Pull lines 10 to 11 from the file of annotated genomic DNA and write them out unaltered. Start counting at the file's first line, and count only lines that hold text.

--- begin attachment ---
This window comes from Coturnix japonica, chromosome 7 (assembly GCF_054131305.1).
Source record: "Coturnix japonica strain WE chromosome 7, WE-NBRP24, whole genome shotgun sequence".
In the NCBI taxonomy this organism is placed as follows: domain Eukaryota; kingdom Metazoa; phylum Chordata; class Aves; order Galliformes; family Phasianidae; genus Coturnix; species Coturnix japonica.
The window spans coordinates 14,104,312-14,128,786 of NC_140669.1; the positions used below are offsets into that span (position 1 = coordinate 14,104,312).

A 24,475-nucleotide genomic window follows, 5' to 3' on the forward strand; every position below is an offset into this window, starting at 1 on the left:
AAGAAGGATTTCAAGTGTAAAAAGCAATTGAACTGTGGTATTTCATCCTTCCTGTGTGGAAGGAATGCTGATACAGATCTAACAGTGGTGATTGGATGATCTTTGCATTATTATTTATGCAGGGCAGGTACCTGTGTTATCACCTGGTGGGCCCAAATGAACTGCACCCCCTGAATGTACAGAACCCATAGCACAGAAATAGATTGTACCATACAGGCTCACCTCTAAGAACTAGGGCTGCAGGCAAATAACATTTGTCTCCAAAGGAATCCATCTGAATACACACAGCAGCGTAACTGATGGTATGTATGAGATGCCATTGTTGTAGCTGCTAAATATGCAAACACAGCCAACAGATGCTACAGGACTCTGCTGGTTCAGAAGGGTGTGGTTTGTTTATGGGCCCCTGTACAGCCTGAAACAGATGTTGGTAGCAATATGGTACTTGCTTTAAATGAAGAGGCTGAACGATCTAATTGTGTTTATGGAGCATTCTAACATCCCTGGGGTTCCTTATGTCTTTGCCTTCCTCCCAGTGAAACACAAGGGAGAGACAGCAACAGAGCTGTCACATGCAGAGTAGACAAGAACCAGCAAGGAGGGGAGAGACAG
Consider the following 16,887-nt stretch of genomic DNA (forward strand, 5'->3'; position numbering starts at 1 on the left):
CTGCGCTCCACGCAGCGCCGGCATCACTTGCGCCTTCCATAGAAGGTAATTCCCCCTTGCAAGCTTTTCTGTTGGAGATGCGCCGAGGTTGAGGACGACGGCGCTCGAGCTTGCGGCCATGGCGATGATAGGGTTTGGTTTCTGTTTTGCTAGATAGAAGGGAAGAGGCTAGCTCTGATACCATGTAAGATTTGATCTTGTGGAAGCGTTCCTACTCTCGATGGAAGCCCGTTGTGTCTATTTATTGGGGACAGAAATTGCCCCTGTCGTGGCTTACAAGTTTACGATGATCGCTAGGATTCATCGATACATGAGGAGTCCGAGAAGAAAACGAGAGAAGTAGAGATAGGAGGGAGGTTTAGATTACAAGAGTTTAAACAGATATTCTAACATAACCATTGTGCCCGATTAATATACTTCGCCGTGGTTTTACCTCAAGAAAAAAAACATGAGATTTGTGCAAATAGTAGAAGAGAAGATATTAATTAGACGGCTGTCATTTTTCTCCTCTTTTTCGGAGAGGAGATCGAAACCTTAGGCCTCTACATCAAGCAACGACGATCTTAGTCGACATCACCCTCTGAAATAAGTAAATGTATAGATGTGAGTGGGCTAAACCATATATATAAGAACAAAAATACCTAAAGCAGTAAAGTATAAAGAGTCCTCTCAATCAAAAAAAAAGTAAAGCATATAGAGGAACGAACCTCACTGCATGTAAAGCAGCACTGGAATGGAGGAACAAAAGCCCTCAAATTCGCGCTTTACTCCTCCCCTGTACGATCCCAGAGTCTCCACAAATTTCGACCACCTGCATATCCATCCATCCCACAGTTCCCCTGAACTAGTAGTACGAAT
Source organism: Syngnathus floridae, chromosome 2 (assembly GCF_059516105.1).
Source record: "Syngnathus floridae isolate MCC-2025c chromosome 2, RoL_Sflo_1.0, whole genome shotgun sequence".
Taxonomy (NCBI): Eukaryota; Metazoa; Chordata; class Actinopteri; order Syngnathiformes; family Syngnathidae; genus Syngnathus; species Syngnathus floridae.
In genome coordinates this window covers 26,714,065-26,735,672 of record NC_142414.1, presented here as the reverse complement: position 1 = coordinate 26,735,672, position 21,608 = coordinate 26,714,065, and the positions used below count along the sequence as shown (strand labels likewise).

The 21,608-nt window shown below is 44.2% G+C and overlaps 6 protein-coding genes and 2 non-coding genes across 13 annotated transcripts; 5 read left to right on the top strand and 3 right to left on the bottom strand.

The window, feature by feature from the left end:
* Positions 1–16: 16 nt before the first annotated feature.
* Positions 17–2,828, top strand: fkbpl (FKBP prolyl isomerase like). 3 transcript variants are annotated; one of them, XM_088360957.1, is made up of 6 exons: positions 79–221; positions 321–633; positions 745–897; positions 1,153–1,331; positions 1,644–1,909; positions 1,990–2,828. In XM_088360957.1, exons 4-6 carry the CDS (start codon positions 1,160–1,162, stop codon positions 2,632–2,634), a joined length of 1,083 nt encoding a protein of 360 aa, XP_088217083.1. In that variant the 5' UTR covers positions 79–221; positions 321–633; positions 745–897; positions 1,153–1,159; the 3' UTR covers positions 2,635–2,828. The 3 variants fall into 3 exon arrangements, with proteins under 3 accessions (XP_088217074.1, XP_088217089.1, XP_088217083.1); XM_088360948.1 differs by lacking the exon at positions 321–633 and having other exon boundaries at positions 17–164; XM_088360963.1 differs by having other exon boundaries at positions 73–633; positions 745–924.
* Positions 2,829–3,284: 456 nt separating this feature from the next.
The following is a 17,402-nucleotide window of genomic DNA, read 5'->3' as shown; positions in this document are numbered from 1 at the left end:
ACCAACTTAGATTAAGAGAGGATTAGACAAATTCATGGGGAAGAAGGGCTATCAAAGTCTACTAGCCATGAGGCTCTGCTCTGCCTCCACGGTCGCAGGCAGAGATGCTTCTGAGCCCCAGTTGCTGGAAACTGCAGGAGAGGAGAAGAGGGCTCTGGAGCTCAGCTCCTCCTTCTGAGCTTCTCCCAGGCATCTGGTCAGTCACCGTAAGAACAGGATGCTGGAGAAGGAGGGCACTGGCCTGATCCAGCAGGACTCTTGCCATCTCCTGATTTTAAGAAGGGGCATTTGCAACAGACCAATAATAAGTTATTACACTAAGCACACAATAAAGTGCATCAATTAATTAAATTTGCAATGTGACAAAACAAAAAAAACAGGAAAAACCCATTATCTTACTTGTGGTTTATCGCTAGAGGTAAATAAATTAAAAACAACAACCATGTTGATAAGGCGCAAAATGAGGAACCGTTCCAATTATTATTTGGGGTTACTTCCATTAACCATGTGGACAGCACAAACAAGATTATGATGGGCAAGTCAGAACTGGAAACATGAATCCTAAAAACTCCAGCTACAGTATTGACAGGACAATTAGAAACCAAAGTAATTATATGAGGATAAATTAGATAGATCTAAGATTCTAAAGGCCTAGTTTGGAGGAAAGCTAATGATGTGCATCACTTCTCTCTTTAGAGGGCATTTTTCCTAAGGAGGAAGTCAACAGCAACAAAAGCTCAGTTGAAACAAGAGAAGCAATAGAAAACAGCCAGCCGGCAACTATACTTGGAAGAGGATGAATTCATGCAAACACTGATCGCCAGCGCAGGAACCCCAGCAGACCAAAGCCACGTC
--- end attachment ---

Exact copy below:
Source record: "Syngnathus floridae isolate MCC-2025c chromosome 2, RoL_Sflo_1.0, whole genome shotgun sequence".
Taxonomy (NCBI): Eukaryota; Metazoa; Chordata; class Actinopteri; order Syngnathiformes; family Syngnathidae; genus Syngnathus; species Syngnathus floridae.